In today’s fierce global marketplace, companies need to adapt quickly and innovate to survive. DJI products have come an incredibly long way in a few short years, helping the company stay ahead of the competition.
In April of 2015, DJI released the first two drones in their Phantom 3 series, the Phantom 3 Advanced and Professional. Less than three years later, the company unveiled the Mavic Air, a powerful, foldable, 4K drone that’s a fraction of the Phantom 3’s size with even more smart features and advanced hardware.
To get an idea of just how much DJI technology has improved, let’s take a closer look at some key features of the Mavic Air and Phantom 3 Pro.
Like with most technology, drones are getting smaller and smaller. Not long ago, the only UAVs for hobbyists were colossal and unwieldy fixed-wing aircraft or helicopters. DJI broke new ground with the Phantom, which was small enough to fit into a dedicated backpack, along with a couple of extra batteries and a controller. Drones like the Phantom 3 Pro are great, but they still take up a good deal of space, they weigh quite a bit, and traveling with one is certainly a commitment.
Conversely, the Mavic Air isn’t much larger than a smartphone when folded, so it’s easy to throw into any backpack along with a laptop, snacks, or whatever else you may need. Its compact design makes it highly suitable for taking on vacations and outdoor excursions.
High-quality stabilized cameras are one of the things that set DJI drones apart from the pack. In the past, if you wanted a camera on a quadcopter, you’d need some technical know-how to install it yourself.
DJI was the first company to include both a built-in camera and a video transmission system into a ready-to-fly drone with the Phantom 2 Vision, followed up by the Phantom 3 series. The Phantom 3 Professional set new standards for camera drones with its 3-axis 4K gimbal camera featuring a 1/2.3” CMOS sensor.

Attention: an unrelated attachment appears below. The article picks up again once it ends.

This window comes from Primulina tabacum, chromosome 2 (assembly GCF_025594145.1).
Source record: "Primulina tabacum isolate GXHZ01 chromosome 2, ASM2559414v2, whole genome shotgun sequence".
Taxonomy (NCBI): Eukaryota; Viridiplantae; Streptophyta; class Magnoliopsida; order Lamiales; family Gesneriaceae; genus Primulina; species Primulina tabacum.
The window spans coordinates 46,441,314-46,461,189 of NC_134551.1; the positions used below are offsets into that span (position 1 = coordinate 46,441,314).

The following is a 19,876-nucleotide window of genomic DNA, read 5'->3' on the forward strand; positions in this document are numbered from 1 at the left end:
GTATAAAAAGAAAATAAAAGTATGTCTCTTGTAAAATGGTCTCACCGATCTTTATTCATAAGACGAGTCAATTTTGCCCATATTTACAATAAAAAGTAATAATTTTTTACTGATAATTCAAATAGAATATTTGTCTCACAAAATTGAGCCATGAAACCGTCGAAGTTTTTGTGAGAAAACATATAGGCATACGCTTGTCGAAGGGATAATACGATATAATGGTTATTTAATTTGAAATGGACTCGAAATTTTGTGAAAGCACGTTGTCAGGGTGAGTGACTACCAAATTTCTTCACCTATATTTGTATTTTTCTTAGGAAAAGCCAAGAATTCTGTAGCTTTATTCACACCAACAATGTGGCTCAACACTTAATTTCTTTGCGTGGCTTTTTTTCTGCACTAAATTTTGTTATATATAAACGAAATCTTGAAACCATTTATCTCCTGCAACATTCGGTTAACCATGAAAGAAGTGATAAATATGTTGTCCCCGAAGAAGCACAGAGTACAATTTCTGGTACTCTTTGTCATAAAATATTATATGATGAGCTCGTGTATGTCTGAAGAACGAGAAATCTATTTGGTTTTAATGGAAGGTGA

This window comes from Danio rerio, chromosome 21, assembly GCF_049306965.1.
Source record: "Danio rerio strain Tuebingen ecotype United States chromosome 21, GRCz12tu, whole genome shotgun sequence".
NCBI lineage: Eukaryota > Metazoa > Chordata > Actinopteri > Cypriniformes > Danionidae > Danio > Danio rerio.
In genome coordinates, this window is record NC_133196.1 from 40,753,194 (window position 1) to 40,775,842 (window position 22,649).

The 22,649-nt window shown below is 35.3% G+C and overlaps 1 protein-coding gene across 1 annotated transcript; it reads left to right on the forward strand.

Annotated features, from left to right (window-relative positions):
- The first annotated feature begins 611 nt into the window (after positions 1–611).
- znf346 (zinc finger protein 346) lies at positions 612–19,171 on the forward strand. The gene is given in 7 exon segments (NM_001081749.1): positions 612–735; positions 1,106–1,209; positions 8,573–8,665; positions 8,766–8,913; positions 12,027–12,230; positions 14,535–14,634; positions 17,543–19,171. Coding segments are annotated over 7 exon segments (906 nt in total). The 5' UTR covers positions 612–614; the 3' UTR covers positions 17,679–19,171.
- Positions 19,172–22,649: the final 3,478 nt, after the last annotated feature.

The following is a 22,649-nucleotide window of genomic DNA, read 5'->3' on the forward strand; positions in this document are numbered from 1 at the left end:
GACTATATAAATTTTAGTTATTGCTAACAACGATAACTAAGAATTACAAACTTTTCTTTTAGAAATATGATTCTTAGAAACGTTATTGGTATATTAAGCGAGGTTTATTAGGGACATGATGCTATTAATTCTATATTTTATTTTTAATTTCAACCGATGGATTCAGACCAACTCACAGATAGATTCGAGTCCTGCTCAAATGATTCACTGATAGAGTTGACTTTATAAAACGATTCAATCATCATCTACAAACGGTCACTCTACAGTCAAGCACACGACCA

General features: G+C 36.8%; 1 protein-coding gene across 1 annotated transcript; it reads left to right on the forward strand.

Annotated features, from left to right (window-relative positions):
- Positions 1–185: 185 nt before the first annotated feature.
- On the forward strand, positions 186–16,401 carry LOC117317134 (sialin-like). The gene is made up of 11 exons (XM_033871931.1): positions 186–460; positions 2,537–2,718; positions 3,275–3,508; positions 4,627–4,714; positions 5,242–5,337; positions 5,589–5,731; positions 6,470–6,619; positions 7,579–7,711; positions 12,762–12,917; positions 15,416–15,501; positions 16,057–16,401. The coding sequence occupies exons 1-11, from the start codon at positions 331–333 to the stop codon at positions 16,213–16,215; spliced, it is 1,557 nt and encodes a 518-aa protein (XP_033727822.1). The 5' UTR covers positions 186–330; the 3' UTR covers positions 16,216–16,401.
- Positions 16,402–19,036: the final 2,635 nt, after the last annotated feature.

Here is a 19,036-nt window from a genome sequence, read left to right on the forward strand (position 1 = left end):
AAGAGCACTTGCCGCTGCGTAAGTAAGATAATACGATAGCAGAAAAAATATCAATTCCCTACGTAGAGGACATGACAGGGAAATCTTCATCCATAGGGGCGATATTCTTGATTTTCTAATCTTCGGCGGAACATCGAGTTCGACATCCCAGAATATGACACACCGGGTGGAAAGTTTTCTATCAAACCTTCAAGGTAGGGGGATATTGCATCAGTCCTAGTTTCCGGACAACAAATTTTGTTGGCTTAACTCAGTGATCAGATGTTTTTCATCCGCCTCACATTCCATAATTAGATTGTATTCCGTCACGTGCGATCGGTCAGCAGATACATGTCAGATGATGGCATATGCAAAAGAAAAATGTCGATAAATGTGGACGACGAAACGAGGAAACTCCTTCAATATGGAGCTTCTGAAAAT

Amazingly, the Mavic Air’s 3-axis gimbal camera features a sensor of the same size in a much more compact, recessed casing. For video, the Mavic Air’s camera is even better than the Phantom 3 Pro’s, since it records 4K footage at 100 Mbps, as opposed to 60 Mbps. That means every shot contains much more detail.
Apart from a primary camera used to capture photos and videos, DJI drones also feature smaller cameras known as vision sensors. These allow the drone to hover precisely in place and detect potential obstacles. Over time, DJI has added more and more of them to their drones.
The Phantom 3 Pro only featured a single downward facing vision sensor for stabilization. The Mavic Air, on the other hand, features two downward facing cameras, which allow the drone to more accurately detect movements in the ground below and stabilize accordingly using visual inertial odometry.
And that’s not all! The Mavic Air has binocular vision sensors on its front and back as well. These allow the drone to detect obstacles and even fly around them with a new feature called APAS. Just push the control stick forward or backward, and you’ll fly right around detected obstructions! All of the Mavic Air’s sensors bundled together into a system DJI calls FlightAutonomy 2.0. Learn more about FlightAutonomy 2.0 on the Mavic Air’s official website.
The Mavic Air doesn’t fly quite as long as the Phantom 3 Pro (21 mins vs. 23 mins) and its max transmission distance is slightly less (4 km vs. 5 km when FCC compliant), but that’s understandable given how much information it’s processing and its significantly reduced size. Plus, the Mavic Air is faster than the Phantom 3 Pro, with a max speed of 68.4 kph compared to the Phantom 3 Pro’s 57.6 kph. The Mavic Air also has Sport mode, which is a great way to experience the thrill of flight to the fullest.
Along with APAS, the Mavic Air has a whole suite of smart features that make it a significant upgrade from the Phantom 3 Pro. While the Phantom 3 Pro featured relatively simple Intelligent Flight Modes, such as Course Lock and Home Lock, the Mavic Air blows the Phantom 3 Pro out of the water with modes like QuickShot, ActiveTrack, SmartCapture, and more. Learn more about each of these cool new modes in our Mavic Air tutorial series!
So which is better?
Both are great drones, but you just can’t beat the combination of power and portability that the Mavic Air offers. If you’re often out and about and want to capture the world from above wherever your adventures take you, get yourself a Mavic Air today!
Want to find out how the Mavic Air compares to other DJI drones? Check out our drone comparison page.